In this ideal time, all the scattered Israelites would return from their Exile. Yahweh was going to extend his hand for a second time. The first time was the Exodus from Egypt. This time it is a call to recover the remnant from all over the place. Some of these places are easy to figure out. Assyria (present day Iraq), Egypt, and Ethiopia are easy to understand. Pathros was in upper Egypt. Elam is where current day Iran is. Shinar was in Babylon. Hamath was in Syria. The coastlands may have been the Aegean islands around present day Greece. Obviously, this was during the Exile or after it. It is interesting to note how many different places the Israelites were in Diaspora, so early in their history.

The division of the empire of Alexander the Great (1 Macc 1:5-1:9)

“After this, King Alexander fell sick. He perceived that he was dying. He summoned his most honored officers, who had been brought up with him from youth. He divided his kingdom among them while he was still alive. After King Alexander had reigned twelve years, he died. Then his officers began to rule, each in his own place. They all put on crowns after his death. Their sons after them did the same for many years. They caused many evils on the earth.”

King Alexander the Great only ruled for 12 years and died at the age of 33. However, before he died, he had divided up his kingdom among his trusted officers. Obviously, it was probably not that neatly done. After his death, 3 major kingdoms evolved the Antigonids of Macedonia in Greece, the Ptolemies in Egypt, and Seleucids in Syria. You have to remember that the Jewish people had a very pleasant relationship with the Persian kings since the time of Cyrus in the 6th century BCE. Thus they would have thought of these new kingdoms as evil.   This would have been very traumatic in the late 4th century BCE.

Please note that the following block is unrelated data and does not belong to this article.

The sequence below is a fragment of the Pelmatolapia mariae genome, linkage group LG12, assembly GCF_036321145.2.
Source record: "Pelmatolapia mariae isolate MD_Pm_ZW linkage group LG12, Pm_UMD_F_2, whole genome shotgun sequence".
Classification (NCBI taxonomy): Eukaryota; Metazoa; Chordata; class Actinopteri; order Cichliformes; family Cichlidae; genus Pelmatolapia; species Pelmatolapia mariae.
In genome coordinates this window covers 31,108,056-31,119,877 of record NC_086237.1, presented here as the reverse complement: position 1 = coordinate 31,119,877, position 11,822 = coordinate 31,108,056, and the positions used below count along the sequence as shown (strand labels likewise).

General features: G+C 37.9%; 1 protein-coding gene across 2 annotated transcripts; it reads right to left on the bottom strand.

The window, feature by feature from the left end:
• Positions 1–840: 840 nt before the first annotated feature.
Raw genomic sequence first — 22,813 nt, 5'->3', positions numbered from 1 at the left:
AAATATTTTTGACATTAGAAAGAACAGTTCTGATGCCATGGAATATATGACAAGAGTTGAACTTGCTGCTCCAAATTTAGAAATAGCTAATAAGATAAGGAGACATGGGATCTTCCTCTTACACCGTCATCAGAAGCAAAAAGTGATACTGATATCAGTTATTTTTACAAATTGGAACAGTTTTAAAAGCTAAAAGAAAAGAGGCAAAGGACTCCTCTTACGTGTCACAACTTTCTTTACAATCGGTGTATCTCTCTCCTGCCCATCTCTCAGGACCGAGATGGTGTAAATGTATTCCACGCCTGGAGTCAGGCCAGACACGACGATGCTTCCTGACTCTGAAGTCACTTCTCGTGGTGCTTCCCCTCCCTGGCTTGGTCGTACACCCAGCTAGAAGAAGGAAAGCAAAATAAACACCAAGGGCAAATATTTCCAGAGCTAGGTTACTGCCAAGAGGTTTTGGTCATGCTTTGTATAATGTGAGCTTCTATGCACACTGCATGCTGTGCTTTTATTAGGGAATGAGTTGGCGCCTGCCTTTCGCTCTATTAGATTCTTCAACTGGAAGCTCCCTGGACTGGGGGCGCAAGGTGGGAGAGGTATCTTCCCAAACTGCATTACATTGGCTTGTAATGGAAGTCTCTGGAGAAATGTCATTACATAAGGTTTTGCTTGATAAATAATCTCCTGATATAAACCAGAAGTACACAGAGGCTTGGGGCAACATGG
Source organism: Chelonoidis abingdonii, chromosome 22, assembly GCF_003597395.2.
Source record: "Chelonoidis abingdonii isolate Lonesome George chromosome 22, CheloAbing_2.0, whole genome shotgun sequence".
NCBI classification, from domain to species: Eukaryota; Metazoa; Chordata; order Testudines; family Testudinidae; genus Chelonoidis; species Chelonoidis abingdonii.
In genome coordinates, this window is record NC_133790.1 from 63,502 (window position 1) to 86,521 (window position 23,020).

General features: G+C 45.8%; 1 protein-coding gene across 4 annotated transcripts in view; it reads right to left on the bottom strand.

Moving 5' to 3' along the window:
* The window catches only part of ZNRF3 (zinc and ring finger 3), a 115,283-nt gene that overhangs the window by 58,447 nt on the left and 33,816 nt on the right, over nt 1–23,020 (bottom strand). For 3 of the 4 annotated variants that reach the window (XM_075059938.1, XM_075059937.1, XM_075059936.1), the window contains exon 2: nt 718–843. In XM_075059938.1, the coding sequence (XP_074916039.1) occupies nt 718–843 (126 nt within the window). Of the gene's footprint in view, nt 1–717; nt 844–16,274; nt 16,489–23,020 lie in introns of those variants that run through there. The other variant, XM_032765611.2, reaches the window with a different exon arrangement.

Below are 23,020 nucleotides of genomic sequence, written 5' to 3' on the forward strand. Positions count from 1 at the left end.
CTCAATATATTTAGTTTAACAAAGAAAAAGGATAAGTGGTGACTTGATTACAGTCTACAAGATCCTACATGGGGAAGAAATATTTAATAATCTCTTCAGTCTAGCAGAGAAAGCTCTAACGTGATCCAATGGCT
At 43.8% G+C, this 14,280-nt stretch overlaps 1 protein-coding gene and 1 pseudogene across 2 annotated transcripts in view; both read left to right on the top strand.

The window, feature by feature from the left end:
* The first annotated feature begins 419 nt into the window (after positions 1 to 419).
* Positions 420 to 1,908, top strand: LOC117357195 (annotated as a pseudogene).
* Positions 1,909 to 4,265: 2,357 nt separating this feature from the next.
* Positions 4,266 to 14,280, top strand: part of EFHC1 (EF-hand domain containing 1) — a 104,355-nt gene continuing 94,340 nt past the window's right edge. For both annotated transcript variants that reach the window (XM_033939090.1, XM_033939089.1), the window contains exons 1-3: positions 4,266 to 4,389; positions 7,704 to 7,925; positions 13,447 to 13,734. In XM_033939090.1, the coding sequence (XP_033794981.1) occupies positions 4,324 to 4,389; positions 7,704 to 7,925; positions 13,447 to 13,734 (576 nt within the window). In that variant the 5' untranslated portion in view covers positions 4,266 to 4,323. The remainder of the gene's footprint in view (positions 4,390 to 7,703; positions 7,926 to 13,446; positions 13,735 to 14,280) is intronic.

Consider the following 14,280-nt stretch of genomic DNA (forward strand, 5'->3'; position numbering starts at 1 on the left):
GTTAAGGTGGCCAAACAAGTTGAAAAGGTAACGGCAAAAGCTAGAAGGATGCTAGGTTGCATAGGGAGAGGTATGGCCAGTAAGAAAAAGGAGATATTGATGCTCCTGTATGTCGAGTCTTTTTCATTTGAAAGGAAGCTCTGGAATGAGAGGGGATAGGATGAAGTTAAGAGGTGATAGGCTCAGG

Alexander the Great (1 Macc 1:1-1:4)

“After Alexander son of Philip, the Macedonian, who came from the land of Kittim, had defeated King Darius of the Persians and the Medes, he succeeded him as king. He had previously become king of Greece. King Alexander fought many battles. He conquered strongholds. He put to death the kings of the earth. He advanced to the ends of the earth. He plundered many nations. When the earth became quiet before him, he was exalted. His heart was lifted up. He gathered a very strong army. He ruled over countries, nations, and princes. They became tributary to him.”

Once again, we have a book that is not in the Hebrew canon and therefore not in the King James Bible. However, it was part of the Septuagint, and the Vulgate of Jerome. Thus it is part of the Catholic tradition that places these books about the Maccabees as the last books of the so-called historical books of the Bible, as in the Jerusalem Bible that I am following. This is a semi-historical book of the late 2nd century BCE.

It starts out with the real historical figure of Alexander the Great (356-323 BCE), the son of Philip of Macedonia (382-336 BCE). Alexander was the king of Greece who defeated the Persian King Darius III (380-330 BCE). Alexander had gone to the ends of the earth, which meant India in the east. He killed many kings with his strong army. All the nations were beholden to him as he attempted to Hellenize the whole empire with a dominant Greek culture. This Greek culture produced the holy books of the Greek Jewish Old Testament Septuagint and the Greek Christian New Testament. At some point there were more Greek speaking Jews in Alexandria than there were Jews in Jerusalem.